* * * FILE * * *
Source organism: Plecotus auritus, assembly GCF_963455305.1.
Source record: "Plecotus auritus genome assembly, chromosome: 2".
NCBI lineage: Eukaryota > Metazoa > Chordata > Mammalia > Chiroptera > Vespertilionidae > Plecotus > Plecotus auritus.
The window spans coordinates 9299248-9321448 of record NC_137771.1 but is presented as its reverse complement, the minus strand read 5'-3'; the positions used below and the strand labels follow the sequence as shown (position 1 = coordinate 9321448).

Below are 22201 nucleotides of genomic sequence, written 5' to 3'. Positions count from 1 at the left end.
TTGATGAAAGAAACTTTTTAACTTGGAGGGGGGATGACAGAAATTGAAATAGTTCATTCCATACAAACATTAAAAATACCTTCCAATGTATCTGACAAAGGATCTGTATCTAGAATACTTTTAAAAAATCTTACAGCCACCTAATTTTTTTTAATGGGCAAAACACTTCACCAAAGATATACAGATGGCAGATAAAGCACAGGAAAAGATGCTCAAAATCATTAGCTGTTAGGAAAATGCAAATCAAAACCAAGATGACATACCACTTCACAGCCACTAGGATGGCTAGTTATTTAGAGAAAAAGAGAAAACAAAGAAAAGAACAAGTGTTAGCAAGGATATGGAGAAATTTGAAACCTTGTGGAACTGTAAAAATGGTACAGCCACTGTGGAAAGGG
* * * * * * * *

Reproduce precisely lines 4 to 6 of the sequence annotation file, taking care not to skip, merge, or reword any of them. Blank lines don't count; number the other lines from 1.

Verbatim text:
The window spans coordinates 9299248-9321448 of record NC_137771.1 but is presented as its reverse complement, the minus strand read 5'-3'; the positions used below and the strand labels follow the sequence as shown (position 1 = coordinate 9321448).

Below are 22201 nucleotides of genomic sequence, written 5' to 3'. Positions count from 1 at the left end.
TTGATGAAAGAAACTTTTTAACTTGGAGGGGGGATGACAGAAATTGAAATAGTTCATTCCATACAAACATTAAAAATACCTTCCAATGTATCTGACAAAGGATCTGTATCTAGAATACTTTTAAAAAATCTTACAGCCACCTAATTTTTTTTAATGGGCAAAACACTTCACCAAAGATATACAGATGGCAGATAAAGCACAGGAAAAGATGCTCAAAATCATTAGCTGTTAGGAAAATGCAAATCAAAACCAAGATGACATACCACTTCACAGCCACTAGGATGGCTAGTTATTTAGAGAAAAAGAGAAAACAAAGAAAAGAACAAGTGTTAGCAAGGATATGGAGAAATTTGAAACCTTGTGGAACTGTAAAAATGGTACAGCCACTGTGGAAAGGG